Konami’s illustrious Castlevania series is one of the most well-known and beloved side-scrolling series in gaming history. Starting with the NES Castlevania, the series evolved from a difficult 2D platformer into a Metroidvania which invited exploration and RPG elements. Not only is Castlevania known for its stellar soundtrack and gameplay but features a remarkable history of boss battles as well.
However, it’s worth noting that the series’ boss battles evolved over the course of decades. While Castlevania was always known for its difficulty, the boss fights themselves only offered a simplistic variety of attack patterns. Rather, once the series debuted on the Nintendo DS, Castlevania boss fights quickly became tougher.
Note that this list will cover the 2D Castlevania titles from the NES (1986) to Harmony of Despair (2011). This list is meant to cover the evolution of the boss fight creativity within the Castlevania series over the years. With that being said, please be mindful of the Castlevania series spoilers below.
Traditional Platformers – NES
1986’s Castlevania featured boss fights from horror novels, movies, and even the Christian Bible. Among them included Vampire Bat, Medusa, The Creature, the Mummy, Death, and Count Dracula himself. Each boss featured considerably simplistic patterns. However, Simon Belmont’s limited movement made evading their attacks difficult.
Castlevania III featured several characters including Grant Danasti. This agile pirate could freely control his jump movement in midair. In the Japanese version, he could also throw Knives while also equipping another sub-weapon. Grant could trivialize most boss fights including Dracula.
Traditional Platformers – 16-bit era
Super Castlevania IV gave Simon free movement control. However, unlike Grant, Simon was considerably larger and thus not quite as agile. Boss fights still played as they did in past games with large health bars but limited movements and simplistic patterns. Despite some bosses being tougher, they could still be trivialized with proper methodology.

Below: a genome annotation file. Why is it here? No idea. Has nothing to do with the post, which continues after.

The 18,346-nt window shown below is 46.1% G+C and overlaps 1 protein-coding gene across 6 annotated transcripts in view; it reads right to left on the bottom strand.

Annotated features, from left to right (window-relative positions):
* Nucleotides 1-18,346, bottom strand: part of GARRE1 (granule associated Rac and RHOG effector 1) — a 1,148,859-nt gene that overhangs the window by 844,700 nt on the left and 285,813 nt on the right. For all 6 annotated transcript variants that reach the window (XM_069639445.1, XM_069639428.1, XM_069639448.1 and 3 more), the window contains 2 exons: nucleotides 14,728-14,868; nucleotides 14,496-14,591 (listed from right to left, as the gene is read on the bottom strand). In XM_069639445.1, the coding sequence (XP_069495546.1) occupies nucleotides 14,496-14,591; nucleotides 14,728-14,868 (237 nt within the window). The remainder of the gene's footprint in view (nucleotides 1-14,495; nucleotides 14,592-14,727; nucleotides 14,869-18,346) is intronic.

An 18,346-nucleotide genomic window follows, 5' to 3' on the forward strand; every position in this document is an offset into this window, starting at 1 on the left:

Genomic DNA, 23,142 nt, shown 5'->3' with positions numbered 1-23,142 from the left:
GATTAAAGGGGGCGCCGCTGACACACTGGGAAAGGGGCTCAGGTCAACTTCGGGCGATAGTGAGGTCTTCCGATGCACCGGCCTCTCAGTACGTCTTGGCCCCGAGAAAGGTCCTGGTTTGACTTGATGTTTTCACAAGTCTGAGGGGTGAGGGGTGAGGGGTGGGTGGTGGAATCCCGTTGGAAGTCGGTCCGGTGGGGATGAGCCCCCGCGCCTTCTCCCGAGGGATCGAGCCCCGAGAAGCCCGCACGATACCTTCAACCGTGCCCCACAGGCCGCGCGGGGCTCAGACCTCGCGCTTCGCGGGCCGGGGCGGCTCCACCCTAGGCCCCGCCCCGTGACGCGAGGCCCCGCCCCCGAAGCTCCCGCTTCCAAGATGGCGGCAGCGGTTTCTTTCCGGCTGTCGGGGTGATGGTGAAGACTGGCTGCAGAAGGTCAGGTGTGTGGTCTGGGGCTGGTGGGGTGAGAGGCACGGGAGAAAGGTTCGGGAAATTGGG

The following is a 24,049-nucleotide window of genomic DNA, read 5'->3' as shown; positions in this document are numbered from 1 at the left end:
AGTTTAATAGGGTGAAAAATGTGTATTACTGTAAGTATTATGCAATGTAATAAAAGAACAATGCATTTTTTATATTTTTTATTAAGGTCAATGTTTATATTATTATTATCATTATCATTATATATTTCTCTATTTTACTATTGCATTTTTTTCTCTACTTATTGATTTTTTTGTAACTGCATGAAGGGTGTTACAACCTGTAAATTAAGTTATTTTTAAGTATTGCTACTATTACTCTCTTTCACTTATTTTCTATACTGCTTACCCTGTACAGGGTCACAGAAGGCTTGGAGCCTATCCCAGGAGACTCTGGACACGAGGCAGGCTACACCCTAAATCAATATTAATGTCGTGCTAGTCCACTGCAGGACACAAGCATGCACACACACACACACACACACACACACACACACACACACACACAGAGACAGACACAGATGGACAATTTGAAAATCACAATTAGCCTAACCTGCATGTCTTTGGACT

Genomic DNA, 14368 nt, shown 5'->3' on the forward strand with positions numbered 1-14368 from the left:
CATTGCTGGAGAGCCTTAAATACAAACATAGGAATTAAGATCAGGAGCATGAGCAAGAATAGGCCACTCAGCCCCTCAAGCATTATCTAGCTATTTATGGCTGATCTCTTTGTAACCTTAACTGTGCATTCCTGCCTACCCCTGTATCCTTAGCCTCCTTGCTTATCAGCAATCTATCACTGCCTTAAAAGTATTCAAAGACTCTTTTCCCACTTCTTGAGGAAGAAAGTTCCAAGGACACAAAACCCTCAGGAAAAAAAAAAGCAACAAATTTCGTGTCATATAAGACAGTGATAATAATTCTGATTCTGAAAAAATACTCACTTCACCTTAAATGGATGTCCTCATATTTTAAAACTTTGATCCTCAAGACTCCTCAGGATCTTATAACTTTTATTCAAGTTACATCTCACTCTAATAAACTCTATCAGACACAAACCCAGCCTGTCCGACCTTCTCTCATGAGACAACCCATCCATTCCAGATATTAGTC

Castlevania Bloodlines featured two characters – John and Eric – while Rondo of Blood also featured two characters – Richter and Maria. In Bloodlines, the final boss fight was blocked with a major gauntlet of boss battles including Death, Elizabeth, and Dracula himself. Rondo of Blood also featured a boss gauntlet against the original four bosses from Castlevania before fighting the dark priest, Shaft.
Metroidvania Era – Symphony of the Night
When Symphony of the Night came to PlayStation in 1997, players gained control of a new character: Alucard. Son of Dracula, who originally appeared in Castlevania III for NES, this revamped design of Alucard could equip swords, magic spells, and summon familiars. The Metroidvania era meant the game progressed akin to titles like Super Metroid which featured a map and free exploration. However, you needed to gain certain powerups or keys to gain access to another part of the castle.